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Thread: Lap Sharp sharpening tips and media

  1. #1
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    Lap Sharp sharpening tips and media

    I recently acquired a Lap Sharp and seems like great sharpening tool. However, I need to purchase discs that are used as the sharpening media. These are 8" in diameter. Most of what I need to sharpen are Veritas PM-V11 and A2 steel plane irons and chisels.

    I am looking for suggestions from other Lap Sharp users on the discs and other tips to get the most out of this system. There seems to be very little information on it.

  2. #2
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    Not sure if these are compatible:

    http://www.leevalley.com/us/wood/pag...35&cat=1,43072

    They are 8". The bolt that mounts the disk is a 1/4".

    I have multiple platters for quick changing.

    jtk
    "A pessimist sees the difficulty in every opportunity; an optimist sees the opportunity in every difficulty."
    - Sir Winston Churchill (1874-1965)

  3. #3
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    If my memory serves me correctly, the Lap-Sharp has a square hole in the center.

    When I was testing a WorkSharp, I purchased round discs of the appropriate size and then used another disk as a template to poke the hole that I needed. That was long enough ago that I do not remember the details, but, they were much cheaper than the WorkSharp branded material. I assume that you could do the same for these, it is just a bit more difficult to cut the square hole. It is probably worth it to test with a disk or two to see.

    I assume that the biggest driver is related to the condition of the blades and the type of sharpening that you will do. If you are not removing significant material, then you probably need mostly finer abrasives. Do you do any part by hand? Adding a secondary-bevel?

    I assume that much of the advice for the WorkSharp would also apply to the Lap-Sharp (see http://www.sawmillcreek.org/showthre...hisel-surfaces)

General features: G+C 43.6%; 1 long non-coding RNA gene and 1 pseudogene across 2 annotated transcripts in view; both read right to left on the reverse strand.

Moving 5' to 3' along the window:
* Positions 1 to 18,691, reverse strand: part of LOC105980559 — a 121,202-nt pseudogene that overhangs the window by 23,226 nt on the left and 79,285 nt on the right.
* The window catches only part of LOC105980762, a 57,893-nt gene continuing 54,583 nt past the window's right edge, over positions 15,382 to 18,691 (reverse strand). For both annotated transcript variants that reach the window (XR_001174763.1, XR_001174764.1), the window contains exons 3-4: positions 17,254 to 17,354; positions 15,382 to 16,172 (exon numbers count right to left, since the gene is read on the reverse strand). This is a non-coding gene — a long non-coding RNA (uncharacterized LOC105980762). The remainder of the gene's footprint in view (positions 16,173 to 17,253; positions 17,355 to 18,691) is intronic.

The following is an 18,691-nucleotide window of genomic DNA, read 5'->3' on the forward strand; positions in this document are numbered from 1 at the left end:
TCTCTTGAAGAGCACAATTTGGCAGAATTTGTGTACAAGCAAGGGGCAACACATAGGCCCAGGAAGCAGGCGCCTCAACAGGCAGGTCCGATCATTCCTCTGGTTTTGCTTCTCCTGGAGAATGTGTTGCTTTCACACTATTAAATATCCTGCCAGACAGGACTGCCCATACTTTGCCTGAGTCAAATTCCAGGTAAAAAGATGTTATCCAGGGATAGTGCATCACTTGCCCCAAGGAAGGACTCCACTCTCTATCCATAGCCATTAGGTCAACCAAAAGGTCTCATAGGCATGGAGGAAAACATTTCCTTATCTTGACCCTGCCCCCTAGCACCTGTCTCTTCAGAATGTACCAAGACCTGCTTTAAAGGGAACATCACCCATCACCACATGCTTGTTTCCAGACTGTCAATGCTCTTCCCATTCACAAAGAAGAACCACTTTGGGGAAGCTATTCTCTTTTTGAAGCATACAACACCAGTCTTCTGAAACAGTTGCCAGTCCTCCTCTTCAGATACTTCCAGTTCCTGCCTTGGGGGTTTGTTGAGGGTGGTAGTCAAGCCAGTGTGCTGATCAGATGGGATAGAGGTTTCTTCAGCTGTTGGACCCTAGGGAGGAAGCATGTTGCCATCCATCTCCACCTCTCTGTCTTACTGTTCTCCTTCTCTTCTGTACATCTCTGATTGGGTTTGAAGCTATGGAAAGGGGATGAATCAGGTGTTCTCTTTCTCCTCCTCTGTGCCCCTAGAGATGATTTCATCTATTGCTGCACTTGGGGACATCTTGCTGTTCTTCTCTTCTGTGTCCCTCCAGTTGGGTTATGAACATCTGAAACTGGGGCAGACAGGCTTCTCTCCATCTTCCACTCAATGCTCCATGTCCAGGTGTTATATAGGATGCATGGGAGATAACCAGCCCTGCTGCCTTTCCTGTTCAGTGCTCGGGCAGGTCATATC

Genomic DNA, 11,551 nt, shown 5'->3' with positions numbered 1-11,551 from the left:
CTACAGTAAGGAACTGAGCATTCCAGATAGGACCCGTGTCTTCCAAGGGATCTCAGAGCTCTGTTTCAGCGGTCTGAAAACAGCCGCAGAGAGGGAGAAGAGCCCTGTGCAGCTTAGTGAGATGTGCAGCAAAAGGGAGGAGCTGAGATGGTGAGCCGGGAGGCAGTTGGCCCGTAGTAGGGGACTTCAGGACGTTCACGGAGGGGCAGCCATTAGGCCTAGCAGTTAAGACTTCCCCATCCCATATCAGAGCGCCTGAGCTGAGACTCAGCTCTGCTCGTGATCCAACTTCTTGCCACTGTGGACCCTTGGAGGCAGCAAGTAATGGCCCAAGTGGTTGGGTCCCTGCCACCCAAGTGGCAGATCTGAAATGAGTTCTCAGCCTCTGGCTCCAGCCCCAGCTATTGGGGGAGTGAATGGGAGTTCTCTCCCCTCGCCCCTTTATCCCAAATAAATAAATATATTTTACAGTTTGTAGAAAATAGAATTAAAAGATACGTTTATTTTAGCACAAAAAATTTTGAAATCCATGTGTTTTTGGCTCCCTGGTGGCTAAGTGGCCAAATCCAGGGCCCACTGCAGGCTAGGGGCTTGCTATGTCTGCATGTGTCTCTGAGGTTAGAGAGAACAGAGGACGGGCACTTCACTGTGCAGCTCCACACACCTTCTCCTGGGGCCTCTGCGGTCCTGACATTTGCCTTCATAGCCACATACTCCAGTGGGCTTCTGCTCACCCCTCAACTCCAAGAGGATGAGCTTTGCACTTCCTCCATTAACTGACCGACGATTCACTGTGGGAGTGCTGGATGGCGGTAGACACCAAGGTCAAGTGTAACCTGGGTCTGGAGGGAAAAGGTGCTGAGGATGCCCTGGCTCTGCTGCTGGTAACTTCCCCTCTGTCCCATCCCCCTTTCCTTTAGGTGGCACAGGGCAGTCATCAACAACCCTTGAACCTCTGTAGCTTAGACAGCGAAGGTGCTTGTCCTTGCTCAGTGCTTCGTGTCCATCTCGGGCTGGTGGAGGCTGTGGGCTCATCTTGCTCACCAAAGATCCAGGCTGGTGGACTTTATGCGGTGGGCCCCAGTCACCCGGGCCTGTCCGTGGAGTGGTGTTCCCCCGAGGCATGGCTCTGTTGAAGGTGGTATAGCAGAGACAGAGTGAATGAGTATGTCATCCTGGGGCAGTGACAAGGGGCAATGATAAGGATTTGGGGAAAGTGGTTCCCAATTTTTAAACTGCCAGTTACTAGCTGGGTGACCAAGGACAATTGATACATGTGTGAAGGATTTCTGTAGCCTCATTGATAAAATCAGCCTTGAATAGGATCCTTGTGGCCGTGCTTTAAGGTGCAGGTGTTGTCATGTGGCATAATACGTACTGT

4. #4
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    I have a Lap Sharp myself and I basically have gone back to stones. It's a great system, but the cost of the abrasives is just too high. I like restoring old planes. A lot of the time I have to grind a new bevel etc. They (Lapsharp - Wood Artistry) want $25 for a single sheet of their heaviest and second heaviest abrasives. Don Naples is a really nice guy, and he is really responsive when things aren't right, but the abrasives are just way too expensive.

    Frank - if you find anything to extend the usefulness of that unit please let me know. I really like the concept. The system works, it's just way too costly. I bought the new honing guide because they were coming out with a new line of abrasives. Their argument is that the new diamond coated abrasive lasts much longer, but I am not seeing that to be the case. And at $25 per sheet it is way beyond affordable. I just keep my stones ready to go and they do the trick.

    Joe

  5. #5
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    Joe, did you try to adapt abrasives not specific to this unit? 8" discs are available, I just don't know if the backing types are correct.

  6. #6
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    It is a good idea to try the abrasives for the Veritas sharpener. I actually have the Veritas system too and will decide which one I keep. I should order some of those discs from Veritas as I don't have many of the grits. The reason I wanted to try Lap Sharp is the slower speed and ability to use water & detergent lubrication that makes lapping backs of blades possible, which I never had good luck with Veritas.

    Regarding cost of discs, I have not checked Lap Sharp diamond, but $25 a disc not sure I would. For major grinding, I use a 1"x42" belt sander. I found in the past the Veritas system takes a long time to accomplish major steel removal, of course cost more money with the discs too. I plan to continue using the belt sander for major removal and only use the Lap Sharp for sharpening/honing.

    If anyone knows a better / cheaper source for 8" discs than Lee Valley, please share.
    Last edited by Frank Martin; 12-08-2015 at 9:34 PM.

  7. #7
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    I have the Veritas® Mk.II Power Sharpening System. A slower speed would be helpful at times.

    My Veritas system isn't used much these days for major metal removal. For me that seems to work better on a 4' granite slab with pressure backed abrasive papers.

    If anyone knows a better / cheaper source for 8" discs than Lee Valley, please share.
    I do not know the configuration of your discs. Here are a couple of links to abrasive dealers:

    http://www.supergrit.com/

    I have purchased roll stock from them.

    http://www.industrialabrasives.com/

    Not sure that I have ever purchased from them. They have an 800 number.

    jtk
    "A pessimist sees the difficulty in every opportunity; an optimist sees the opportunity in every difficulty."
    - Sir Winston Churchill (1874-1965)

  8. #8
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    Quote Originally Posted by Jim Koepke View Post
    A slower speed would be helpful at times.